6. Click OK and click Yes in response to the warning; then click OK again and exit
Internet Explorer.

Installing the Prerequisites

Installing Windows Remote Management 2.0


1. Log on to the workstation with your domain administrative account.
2. Insert the Exchange Server 2010 CD and allow Autorun to start the Microsoft
Exchange Server 2010 Setup Wizard. You can also start the Wizard from a command
prompt by typing d:\setup (assuming d:\ contains your E2010 installation media).
3. If you have installed all updates for the server, Step 1: Install .NET Framework 3.5
should already be completed.
4. Select Step 2: Install Windows Remote Management 2.0.
5. Select the WinRM on Vista and WS08 (x64) option, and click Download beneath the
file. When prompted This Website Wants to Install the Following Add-On, right-click
the Internet Explorer Information Bar and select Install This Add-on for All Users on
This Computer.
6. Click Install to Install the Microsoft File Transfer Manager.
7. If the Language Update box appears, click OK and install the selected file.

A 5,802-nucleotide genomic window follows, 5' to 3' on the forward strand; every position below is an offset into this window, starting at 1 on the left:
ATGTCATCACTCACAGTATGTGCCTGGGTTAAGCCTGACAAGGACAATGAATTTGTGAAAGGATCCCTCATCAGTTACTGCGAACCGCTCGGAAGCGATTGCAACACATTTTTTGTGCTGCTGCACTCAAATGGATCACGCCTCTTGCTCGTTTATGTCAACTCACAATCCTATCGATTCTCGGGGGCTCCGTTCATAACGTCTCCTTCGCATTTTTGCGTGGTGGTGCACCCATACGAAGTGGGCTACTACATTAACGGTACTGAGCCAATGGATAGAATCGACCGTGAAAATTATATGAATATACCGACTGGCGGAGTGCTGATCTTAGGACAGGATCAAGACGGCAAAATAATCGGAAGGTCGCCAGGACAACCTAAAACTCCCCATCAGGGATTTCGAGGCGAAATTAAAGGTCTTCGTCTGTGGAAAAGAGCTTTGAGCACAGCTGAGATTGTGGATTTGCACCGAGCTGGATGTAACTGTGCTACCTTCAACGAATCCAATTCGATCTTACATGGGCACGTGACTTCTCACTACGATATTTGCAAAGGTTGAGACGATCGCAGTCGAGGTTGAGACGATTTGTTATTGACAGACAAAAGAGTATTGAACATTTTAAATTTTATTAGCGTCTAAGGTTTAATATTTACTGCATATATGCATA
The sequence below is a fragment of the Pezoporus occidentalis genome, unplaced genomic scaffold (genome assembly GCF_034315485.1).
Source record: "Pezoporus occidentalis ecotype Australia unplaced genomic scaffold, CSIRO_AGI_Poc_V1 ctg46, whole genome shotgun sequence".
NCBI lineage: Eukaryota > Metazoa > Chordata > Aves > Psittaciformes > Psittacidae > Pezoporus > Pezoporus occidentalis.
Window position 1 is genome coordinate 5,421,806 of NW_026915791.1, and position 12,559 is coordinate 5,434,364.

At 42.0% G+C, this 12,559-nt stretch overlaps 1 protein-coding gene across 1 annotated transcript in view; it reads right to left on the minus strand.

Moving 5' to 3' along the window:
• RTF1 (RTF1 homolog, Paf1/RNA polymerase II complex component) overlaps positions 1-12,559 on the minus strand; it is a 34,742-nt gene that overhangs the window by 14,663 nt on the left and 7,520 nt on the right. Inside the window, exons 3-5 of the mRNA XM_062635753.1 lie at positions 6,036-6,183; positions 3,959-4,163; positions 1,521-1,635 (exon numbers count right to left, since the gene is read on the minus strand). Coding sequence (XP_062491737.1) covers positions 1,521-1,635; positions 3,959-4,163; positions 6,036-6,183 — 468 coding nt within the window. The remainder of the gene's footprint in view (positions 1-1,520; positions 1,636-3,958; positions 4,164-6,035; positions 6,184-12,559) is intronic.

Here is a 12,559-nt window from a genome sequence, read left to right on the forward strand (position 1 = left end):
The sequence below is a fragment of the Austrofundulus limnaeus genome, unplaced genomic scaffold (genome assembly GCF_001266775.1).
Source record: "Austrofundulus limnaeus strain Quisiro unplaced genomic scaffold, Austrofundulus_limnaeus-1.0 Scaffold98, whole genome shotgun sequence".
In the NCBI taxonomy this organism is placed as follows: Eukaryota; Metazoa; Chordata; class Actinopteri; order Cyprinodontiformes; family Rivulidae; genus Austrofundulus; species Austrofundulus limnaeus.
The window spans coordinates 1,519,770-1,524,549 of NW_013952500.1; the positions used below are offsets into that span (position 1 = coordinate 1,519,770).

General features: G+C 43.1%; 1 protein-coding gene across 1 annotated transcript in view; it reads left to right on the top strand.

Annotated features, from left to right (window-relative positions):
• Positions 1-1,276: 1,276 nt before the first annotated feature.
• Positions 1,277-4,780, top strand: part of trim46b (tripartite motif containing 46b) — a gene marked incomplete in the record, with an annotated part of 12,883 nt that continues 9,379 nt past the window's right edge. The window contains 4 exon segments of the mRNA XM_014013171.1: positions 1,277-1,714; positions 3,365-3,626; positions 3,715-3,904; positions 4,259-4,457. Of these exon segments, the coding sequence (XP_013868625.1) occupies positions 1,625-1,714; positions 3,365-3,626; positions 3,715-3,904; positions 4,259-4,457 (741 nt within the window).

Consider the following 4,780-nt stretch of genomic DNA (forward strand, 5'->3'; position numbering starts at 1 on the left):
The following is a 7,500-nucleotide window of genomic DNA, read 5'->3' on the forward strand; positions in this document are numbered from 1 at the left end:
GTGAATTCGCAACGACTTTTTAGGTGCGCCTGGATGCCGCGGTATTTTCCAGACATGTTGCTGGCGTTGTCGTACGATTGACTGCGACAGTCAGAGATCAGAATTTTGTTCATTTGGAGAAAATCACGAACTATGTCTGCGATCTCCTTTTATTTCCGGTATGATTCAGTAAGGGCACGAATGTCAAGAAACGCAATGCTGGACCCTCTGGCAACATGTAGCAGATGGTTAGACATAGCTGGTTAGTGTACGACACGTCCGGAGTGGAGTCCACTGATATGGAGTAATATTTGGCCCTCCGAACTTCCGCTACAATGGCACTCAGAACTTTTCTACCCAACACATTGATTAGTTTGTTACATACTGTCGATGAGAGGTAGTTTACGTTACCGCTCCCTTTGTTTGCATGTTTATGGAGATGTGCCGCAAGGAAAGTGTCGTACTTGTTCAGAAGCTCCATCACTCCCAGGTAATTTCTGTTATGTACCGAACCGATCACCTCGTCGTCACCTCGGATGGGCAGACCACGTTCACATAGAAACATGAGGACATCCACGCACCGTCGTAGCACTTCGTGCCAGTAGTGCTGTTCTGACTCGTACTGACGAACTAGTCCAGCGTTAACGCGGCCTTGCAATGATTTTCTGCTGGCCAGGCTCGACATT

There are some software applications that must be installed on the server before you can
run the Exchange Setup Wizard. These applications must be installed regardless of which
server role you are going to install. Follow the steps below to install these applications.

08_0672330466_ch07.qxp

202

9/18/09

CHAPTER 7

8:56 AM

Page 202

Installing Exchange Server 2010

8. When the Confirm Transfer Request box appears, browse to the location where you
would like to store your prerequisite installation files. (Note: The browse feature does
not allow you to create new folders, so if you are going to want to create a new
folder for the storage of these files, do so in Explorer before trying to browse.) When
you have selected the location, click Transfer.
9. Once the file has finished downloading, click Close. You can then go to the directory where you stored the download. Double-click the WinRM on Vista and WS08
(x64) Directory; then double-click the installation file. When prompted to Click OK